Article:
Wednesday, September 3, 2014

The light is better on the poor door

I was listening to Tanya Snyder and Jeff Wood treating the latest “poor door” outrage with some well-deserved skepticism. Jeff mentioned the (entirely hypothetical at this point) “luxury” residents of the new development at 40 Riverside Boulevard not wanting to “mix with the mudbloods” and asked, “if you don’t like it, move to Westchester or whatever.”

Jeff’s mention of Westchester brought to mind an important point: that places like Westchester are much more segregated. I grew up on the Upper West Side, and we would walk out the front door and see people of all income levels. Now I can’t afford to live there, but still when I go back I see people who are less well off than I am. If we don’t live in the neighborhood (in the projects, or in rent controlled or rent stabilized apartments), we can come to shop or visit the parks; some come to panhandle. It’s easy to reach by subway and bus.

Westchester County, on the other hand, is a lot more difficult. Yes, you can get to Rye or Scarsdale on the train, but it costs a lot more. The buses to Yorktown Heights and Armonk are a lot less frequent and convenient. And there is no poor door, because no poor people are allowed in the building, unless they’re there to mop the floors. In Westchester they have whole cities for the poor, like Port Chester and Yonkers.

My wife and I once looked at an apartment in Westchester, and on our way in with our real estate agent we saw another couple coming out with a different agent. Once we were inside the agent showing us the apartment grumbled loudly to us at the gall of the other agent. She wasn’t specific, but it was clear that she was angry he was showing the apartment to a black couple. Needless to say, we didn’t go back to that agent, but she was carrying on a long tradition of segregation in the county, a tradition defended by “moderate” gubernatorial candidate Rob Astorino.

There's a famous parable of a man who loses his keys in the dark. A friend sees him searching under a streetlight and asks, "is this where you dropped them?" "Actually, no," replies the man, "but the light is better here."

I am reminded of this story when I think of people protesting the network of private employee buses shuttling employees of Google and Apple from San Francisco townhouses to Siicon Valley office parks. Much easier to lead showoff blockades against big white buses than to confront NIMBYs who oppose building more housing in San Francisco or creating dense walkable places in Silicon Valley itself. The light is better on the Google buses.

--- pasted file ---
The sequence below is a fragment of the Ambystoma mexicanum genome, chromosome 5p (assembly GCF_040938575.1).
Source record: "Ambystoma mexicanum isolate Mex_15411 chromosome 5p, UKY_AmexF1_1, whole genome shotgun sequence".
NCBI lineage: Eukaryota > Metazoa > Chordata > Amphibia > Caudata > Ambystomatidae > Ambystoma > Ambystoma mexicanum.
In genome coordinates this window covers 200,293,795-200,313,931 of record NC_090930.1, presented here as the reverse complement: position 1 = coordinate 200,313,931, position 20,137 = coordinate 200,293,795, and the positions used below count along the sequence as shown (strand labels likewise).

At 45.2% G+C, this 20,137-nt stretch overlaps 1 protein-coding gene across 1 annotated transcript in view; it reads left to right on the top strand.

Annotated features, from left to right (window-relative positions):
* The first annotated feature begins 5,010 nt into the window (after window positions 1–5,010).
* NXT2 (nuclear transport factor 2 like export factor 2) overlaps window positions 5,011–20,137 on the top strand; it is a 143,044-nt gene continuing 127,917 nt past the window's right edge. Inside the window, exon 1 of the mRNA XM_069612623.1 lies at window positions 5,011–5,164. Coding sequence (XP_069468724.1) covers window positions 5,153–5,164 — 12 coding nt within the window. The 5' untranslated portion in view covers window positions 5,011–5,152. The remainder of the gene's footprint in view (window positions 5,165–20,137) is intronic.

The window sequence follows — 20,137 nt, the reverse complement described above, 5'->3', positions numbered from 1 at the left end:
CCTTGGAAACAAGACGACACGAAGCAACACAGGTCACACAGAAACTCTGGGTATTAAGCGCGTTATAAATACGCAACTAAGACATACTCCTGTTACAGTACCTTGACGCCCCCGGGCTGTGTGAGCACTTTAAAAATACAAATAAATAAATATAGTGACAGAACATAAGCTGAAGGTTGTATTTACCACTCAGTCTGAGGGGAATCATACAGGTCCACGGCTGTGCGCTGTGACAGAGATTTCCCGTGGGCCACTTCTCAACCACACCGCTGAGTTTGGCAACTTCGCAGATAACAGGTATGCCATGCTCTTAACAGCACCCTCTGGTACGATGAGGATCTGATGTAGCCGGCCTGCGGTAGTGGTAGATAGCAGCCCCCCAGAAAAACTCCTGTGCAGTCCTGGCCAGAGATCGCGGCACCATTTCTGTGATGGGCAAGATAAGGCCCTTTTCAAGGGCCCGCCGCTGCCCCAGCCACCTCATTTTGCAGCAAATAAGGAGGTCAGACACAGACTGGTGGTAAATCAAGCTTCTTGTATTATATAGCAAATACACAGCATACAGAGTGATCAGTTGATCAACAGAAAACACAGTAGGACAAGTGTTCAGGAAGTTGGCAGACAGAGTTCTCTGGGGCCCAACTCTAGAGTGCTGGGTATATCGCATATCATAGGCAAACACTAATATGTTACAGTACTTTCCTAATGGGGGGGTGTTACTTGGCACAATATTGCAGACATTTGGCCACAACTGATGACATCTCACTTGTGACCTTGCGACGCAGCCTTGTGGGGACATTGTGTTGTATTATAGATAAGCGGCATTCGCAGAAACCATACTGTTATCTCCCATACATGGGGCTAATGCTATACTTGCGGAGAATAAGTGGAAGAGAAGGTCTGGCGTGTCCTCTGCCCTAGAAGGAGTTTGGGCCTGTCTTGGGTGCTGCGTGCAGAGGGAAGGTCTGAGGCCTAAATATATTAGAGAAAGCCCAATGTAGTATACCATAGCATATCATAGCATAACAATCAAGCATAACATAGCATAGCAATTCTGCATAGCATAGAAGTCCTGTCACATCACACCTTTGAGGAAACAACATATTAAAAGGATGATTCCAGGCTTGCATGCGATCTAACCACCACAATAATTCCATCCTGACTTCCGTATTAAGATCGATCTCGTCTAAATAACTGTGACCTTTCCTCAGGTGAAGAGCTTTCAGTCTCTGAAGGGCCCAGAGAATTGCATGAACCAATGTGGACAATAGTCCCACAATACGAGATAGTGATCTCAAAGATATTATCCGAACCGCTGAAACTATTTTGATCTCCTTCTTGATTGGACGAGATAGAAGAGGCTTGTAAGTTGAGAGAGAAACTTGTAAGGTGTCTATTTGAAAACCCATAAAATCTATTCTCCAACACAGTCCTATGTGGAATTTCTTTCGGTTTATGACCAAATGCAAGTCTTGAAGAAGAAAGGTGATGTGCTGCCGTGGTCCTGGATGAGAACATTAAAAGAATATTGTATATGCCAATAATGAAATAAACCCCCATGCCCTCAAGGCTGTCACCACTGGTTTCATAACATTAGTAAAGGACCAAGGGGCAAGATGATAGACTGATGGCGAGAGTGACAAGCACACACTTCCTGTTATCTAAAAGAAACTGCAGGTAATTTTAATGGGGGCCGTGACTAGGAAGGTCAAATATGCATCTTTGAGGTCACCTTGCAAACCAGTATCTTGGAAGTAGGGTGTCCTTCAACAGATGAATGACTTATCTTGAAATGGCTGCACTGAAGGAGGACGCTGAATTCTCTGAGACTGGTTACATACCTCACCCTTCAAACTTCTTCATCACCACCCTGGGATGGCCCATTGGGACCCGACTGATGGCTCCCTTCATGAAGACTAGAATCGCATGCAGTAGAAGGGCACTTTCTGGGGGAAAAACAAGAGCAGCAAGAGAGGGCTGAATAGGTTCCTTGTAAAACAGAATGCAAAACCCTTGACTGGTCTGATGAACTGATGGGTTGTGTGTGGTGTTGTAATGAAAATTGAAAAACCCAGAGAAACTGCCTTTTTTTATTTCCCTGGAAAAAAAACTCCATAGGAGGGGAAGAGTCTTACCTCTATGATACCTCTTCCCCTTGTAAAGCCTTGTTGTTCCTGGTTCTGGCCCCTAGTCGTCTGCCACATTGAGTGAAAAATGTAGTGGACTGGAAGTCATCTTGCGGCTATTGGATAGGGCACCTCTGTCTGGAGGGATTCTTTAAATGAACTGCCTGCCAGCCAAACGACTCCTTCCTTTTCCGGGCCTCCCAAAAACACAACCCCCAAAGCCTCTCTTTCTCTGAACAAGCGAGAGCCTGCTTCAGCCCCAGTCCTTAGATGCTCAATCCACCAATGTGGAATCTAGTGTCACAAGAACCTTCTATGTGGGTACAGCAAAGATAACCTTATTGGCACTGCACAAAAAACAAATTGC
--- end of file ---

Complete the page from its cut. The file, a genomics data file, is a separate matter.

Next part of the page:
It's also much easier to fight a thirty-cent increase in the subway fare than to confront wealthy suburbanites who demand low bridge tolls. It's easier to be outraged by rich people stepping over homeless people on the streets of Manhattan than by rich people strolling the streets of Pleasantville protected from the poor by miles and rivers and highways. And that's the reason the “poor door” got so much more press than Westchester’s segregation. It's dramatic, it’s in your face, and the symbolism is inescapable. The light is better on the poor door.


Alon said...

The reason the poor door is an outrage is that there's no reason for it other than exclusion. If a developer builds two buildings, one affordable and one market-rate, this is understandable as the affordable building will use cheaper materials, have lower operating and maintenance costs, and not need amenities like a doorman. If a developer puts all the affordable units on the low floors, with the poor views, this is understandable since better views are more desirable. The poor door does neither of these things; the service it provides to the market-rate residents is exclusion. This is a problem, since the problem with zoning regimes is often that they're used by rich people precisely to promote exclusion (see my latest post).

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